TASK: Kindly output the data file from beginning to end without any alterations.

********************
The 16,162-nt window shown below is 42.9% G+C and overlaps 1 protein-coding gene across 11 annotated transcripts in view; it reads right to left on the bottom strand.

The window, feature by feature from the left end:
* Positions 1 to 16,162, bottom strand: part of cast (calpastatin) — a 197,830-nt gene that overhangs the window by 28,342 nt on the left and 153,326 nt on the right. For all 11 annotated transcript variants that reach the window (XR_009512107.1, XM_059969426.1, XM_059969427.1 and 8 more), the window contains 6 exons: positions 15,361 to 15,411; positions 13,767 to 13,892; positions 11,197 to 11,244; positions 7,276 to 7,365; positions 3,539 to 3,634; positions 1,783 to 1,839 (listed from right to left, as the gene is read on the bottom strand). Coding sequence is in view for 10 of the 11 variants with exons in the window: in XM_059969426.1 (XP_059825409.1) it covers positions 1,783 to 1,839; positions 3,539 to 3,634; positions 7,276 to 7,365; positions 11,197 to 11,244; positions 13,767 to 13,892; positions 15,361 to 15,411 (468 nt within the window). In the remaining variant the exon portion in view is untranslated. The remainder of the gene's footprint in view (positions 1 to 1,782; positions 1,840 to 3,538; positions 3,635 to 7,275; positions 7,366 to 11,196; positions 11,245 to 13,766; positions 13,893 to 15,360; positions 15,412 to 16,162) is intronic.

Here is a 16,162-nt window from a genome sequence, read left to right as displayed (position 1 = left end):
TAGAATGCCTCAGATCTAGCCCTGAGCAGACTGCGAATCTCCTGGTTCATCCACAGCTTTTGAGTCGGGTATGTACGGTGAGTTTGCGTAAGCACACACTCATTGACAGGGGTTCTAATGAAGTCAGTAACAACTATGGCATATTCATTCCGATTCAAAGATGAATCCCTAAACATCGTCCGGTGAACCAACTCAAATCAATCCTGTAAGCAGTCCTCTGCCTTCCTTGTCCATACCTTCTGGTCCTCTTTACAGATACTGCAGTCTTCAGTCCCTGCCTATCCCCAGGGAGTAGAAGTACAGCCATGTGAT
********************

The 16,162-nt window shown below is 42.9% G+C and overlaps 1 protein-coding gene across 11 annotated transcripts in view; it reads right to left on the bottom strand.

The window, feature by feature from the left end:
* Positions 1 to 16,162, bottom strand: part of cast (calpastatin) — a 197,830-nt gene that overhangs the window by 28,342 nt on the left and 153,326 nt on the right. For all 11 annotated transcript variants that reach the window (XR_009512107.1, XM_059969426.1, XM_059969427.1 and 8 more), the window contains 6 exons: positions 15,361 to 15,411; positions 13,767 to 13,892; positions 11,197 to 11,244; positions 7,276 to 7,365; positions 3,539 to 3,634; positions 1,783 to 1,839 (listed from right to left, as the gene is read on the bottom strand). Coding sequence is in view for 10 of the 11 variants with exons in the window: in XM_059969426.1 (XP_059825409.1) it covers positions 1,783 to 1,839; positions 3,539 to 3,634; positions 7,276 to 7,365; positions 11,197 to 11,244; positions 13,767 to 13,892; positions 15,361 to 15,411 (468 nt within the window). In the remaining variant the exon portion in view is untranslated. The remainder of the gene's footprint in view (positions 1 to 1,782; positions 1,840 to 3,538; positions 3,635 to 7,275; positions 7,366 to 11,196; positions 11,245 to 13,766; positions 13,893 to 15,360; positions 15,412 to 16,162) is intronic.

Here is a 16,162-nt window from a genome sequence, read left to right as displayed (position 1 = left end):
TAGAATGCCTCAGATCTAGCCCTGAGCAGACTGCGAATCTCCTGGTTCATCCACAGCTTTTGAGTCGGGTATGTACGGTGAGTTTGCGTAAGCACACACTCATTGACAGGGGTTCTAATGAAGTCAGTAACAACTATGGCATATTCATTCCGATTCAAAGATGAATCCCTAAACATCGTCCGGTGAACCAACTCAAATCAATCCTGTAAGCAGTCCTCTGCCTTCCTTGTCCATACCTTCTGGTCCTCTTTACAGATACTGCAGTCTTCAGTCCCTGCCTATCCCCAGGGAGTAGAAGTACAGCCATGTGAT